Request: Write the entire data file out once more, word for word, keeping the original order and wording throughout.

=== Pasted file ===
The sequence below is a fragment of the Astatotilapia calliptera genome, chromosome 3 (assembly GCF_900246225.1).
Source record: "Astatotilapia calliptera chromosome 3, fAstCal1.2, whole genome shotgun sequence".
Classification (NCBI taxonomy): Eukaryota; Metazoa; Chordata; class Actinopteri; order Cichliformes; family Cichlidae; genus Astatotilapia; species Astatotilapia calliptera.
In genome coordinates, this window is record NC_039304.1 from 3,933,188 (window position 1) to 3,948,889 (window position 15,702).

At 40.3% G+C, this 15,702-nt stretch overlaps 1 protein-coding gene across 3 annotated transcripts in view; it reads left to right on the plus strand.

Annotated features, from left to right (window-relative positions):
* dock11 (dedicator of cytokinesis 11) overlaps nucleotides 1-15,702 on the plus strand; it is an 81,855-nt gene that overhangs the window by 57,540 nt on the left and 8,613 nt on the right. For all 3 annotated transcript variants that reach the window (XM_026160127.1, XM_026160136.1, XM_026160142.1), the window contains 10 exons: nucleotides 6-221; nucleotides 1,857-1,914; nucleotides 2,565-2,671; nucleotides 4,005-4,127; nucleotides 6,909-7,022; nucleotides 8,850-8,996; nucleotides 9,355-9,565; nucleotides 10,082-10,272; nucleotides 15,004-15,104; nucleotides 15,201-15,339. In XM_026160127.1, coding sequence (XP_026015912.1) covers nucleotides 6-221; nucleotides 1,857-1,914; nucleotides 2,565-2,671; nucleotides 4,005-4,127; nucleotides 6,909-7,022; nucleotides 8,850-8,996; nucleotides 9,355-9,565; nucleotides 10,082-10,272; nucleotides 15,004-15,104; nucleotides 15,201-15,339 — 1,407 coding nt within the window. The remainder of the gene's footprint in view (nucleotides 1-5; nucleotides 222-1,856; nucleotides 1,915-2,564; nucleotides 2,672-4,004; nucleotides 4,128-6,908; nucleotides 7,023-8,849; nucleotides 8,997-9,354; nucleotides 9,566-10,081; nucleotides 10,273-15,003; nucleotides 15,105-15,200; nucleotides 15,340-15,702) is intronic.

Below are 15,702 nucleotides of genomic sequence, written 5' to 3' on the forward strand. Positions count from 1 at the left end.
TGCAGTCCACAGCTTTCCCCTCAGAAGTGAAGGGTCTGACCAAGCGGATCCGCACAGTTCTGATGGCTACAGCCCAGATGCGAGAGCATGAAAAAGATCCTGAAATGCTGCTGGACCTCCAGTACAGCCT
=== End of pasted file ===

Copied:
The sequence below is a fragment of the Astatotilapia calliptera genome, chromosome 3 (assembly GCF_900246225.1).
Source record: "Astatotilapia calliptera chromosome 3, fAstCal1.2, whole genome shotgun sequence".
Classification (NCBI taxonomy): Eukaryota; Metazoa; Chordata; class Actinopteri; order Cichliformes; family Cichlidae; genus Astatotilapia; species Astatotilapia calliptera.
In genome coordinates, this window is record NC_039304.1 from 3,933,188 (window position 1) to 3,948,889 (window position 15,702).

At 40.3% G+C, this 15,702-nt stretch overlaps 1 protein-coding gene across 3 annotated transcripts in view; it reads left to right on the plus strand.

Annotated features, from left to right (window-relative positions):
* dock11 (dedicator of cytokinesis 11) overlaps nucleotides 1-15,702 on the plus strand; it is an 81,855-nt gene that overhangs the window by 57,540 nt on the left and 8,613 nt on the right. For all 3 annotated transcript variants that reach the window (XM_026160127.1, XM_026160136.1, XM_026160142.1), the window contains 10 exons: nucleotides 6-221; nucleotides 1,857-1,914; nucleotides 2,565-2,671; nucleotides 4,005-4,127; nucleotides 6,909-7,022; nucleotides 8,850-8,996; nucleotides 9,355-9,565; nucleotides 10,082-10,272; nucleotides 15,004-15,104; nucleotides 15,201-15,339. In XM_026160127.1, coding sequence (XP_026015912.1) covers nucleotides 6-221; nucleotides 1,857-1,914; nucleotides 2,565-2,671; nucleotides 4,005-4,127; nucleotides 6,909-7,022; nucleotides 8,850-8,996; nucleotides 9,355-9,565; nucleotides 10,082-10,272; nucleotides 15,004-15,104; nucleotides 15,201-15,339 — 1,407 coding nt within the window. The remainder of the gene's footprint in view (nucleotides 1-5; nucleotides 222-1,856; nucleotides 1,915-2,564; nucleotides 2,672-4,004; nucleotides 4,128-6,908; nucleotides 7,023-8,849; nucleotides 8,997-9,354; nucleotides 9,566-10,081; nucleotides 10,273-15,003; nucleotides 15,105-15,200; nucleotides 15,340-15,702) is intronic.

Below are 15,702 nucleotides of genomic sequence, written 5' to 3' on the forward strand. Positions count from 1 at the left end.
TGCAGTCCACAGCTTTCCCCTCAGAAGTGAAGGGTCTGACCAAGCGGATCCGCACAGTTCTGATGGCTACAGCCCAGATGCGAGAGCATGAAAAAGATCCTGAAATGCTGCTGGACCTCCAGTACAGCCT